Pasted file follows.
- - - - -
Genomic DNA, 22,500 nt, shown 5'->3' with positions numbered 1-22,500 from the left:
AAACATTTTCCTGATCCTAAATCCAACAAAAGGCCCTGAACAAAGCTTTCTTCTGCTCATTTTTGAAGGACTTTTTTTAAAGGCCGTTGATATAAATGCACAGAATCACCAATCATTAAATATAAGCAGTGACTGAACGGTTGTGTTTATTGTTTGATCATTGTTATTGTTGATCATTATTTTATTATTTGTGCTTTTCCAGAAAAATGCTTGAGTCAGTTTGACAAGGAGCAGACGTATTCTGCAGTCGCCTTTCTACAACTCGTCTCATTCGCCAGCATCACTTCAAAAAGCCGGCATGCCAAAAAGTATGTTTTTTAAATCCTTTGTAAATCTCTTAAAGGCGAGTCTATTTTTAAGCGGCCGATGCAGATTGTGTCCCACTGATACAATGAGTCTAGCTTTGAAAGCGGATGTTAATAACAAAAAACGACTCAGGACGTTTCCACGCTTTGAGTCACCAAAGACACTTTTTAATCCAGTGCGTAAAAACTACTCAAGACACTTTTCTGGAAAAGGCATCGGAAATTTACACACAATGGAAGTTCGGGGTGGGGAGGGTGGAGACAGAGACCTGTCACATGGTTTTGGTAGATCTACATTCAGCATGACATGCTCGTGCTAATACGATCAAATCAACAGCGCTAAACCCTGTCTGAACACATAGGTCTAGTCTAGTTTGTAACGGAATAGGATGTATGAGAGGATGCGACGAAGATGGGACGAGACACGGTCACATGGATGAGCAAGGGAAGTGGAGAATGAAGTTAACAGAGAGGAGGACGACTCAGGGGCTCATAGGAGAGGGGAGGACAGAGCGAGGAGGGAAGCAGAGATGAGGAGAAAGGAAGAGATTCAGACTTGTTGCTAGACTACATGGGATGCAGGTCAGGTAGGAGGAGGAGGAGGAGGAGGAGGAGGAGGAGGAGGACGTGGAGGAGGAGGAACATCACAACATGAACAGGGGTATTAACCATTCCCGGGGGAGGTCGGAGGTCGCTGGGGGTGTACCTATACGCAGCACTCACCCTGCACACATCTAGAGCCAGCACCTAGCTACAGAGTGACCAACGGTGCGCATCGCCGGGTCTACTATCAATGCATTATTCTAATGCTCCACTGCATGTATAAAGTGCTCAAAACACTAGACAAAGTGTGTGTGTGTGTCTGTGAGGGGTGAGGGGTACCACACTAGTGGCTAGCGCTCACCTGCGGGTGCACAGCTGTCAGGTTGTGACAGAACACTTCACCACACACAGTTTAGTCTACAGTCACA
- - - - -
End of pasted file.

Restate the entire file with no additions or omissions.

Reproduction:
Genomic DNA, 22,500 nt, shown 5'->3' with positions numbered 1-22,500 from the left:
AAACATTTTCCTGATCCTAAATCCAACAAAAGGCCCTGAACAAAGCTTTCTTCTGCTCATTTTTGAAGGACTTTTTTTAAAGGCCGTTGATATAAATGCACAGAATCACCAATCATTAAATATAAGCAGTGACTGAACGGTTGTGTTTATTGTTTGATCATTGTTATTGTTGATCATTATTTTATTATTTGTGCTTTTCCAGAAAAATGCTTGAGTCAGTTTGACAAGGAGCAGACGTATTCTGCAGTCGCCTTTCTACAACTCGTCTCATTCGCCAGCATCACTTCAAAAAGCCGGCATGCCAAAAAGTATGTTTTTTAAATCCTTTGTAAATCTCTTAAAGGCGAGTCTATTTTTAAGCGGCCGATGCAGATTGTGTCCCACTGATACAATGAGTCTAGCTTTGAAAGCGGATGTTAATAACAAAAAACGACTCAGGACGTTTCCACGCTTTGAGTCACCAAAGACACTTTTTAATCCAGTGCGTAAAAACTACTCAAGACACTTTTCTGGAAAAGGCATCGGAAATTTACACACAATGGAAGTTCGGGGTGGGGAGGGTGGAGACAGAGACCTGTCACATGGTTTTGGTAGATCTACATTCAGCATGACATGCTCGTGCTAATACGATCAAATCAACAGCGCTAAACCCTGTCTGAACACATAGGTCTAGTCTAGTTTGTAACGGAATAGGATGTATGAGAGGATGCGACGAAGATGGGACGAGACACGGTCACATGGATGAGCAAGGGAAGTGGAGAATGAAGTTAACAGAGAGGAGGACGACTCAGGGGCTCATAGGAGAGGGGAGGACAGAGCGAGGAGGGAAGCAGAGATGAGGAGAAAGGAAGAGATTCAGACTTGTTGCTAGACTACATGGGATGCAGGTCAGGTAGGAGGAGGAGGAGGAGGAGGAGGAGGAGGAGGAGGACGTGGAGGAGGAGGAACATCACAACATGAACAGGGGTATTAACCATTCCCGGGGGAGGTCGGAGGTCGCTGGGGGTGTACCTATACGCAGCACTCACCCTGCACACATCTAGAGCCAGCACCTAGCTACAGAGTGACCAACGGTGCGCATCGCCGGGTCTACTATCAATGCATTATTCTAATGCTCCACTGCATGTATAAAGTGCTCAAAACACTAGACAAAGTGTGTGTGTGTGTCTGTGAGGGGTGAGGGGTACCACACTAGTGGCTAGCGCTCACCTGCGGGTGCACAGCTGTCAGGTTGTGACAGAACACTTCACCACACACAGTTTAGTCTACAGTCACA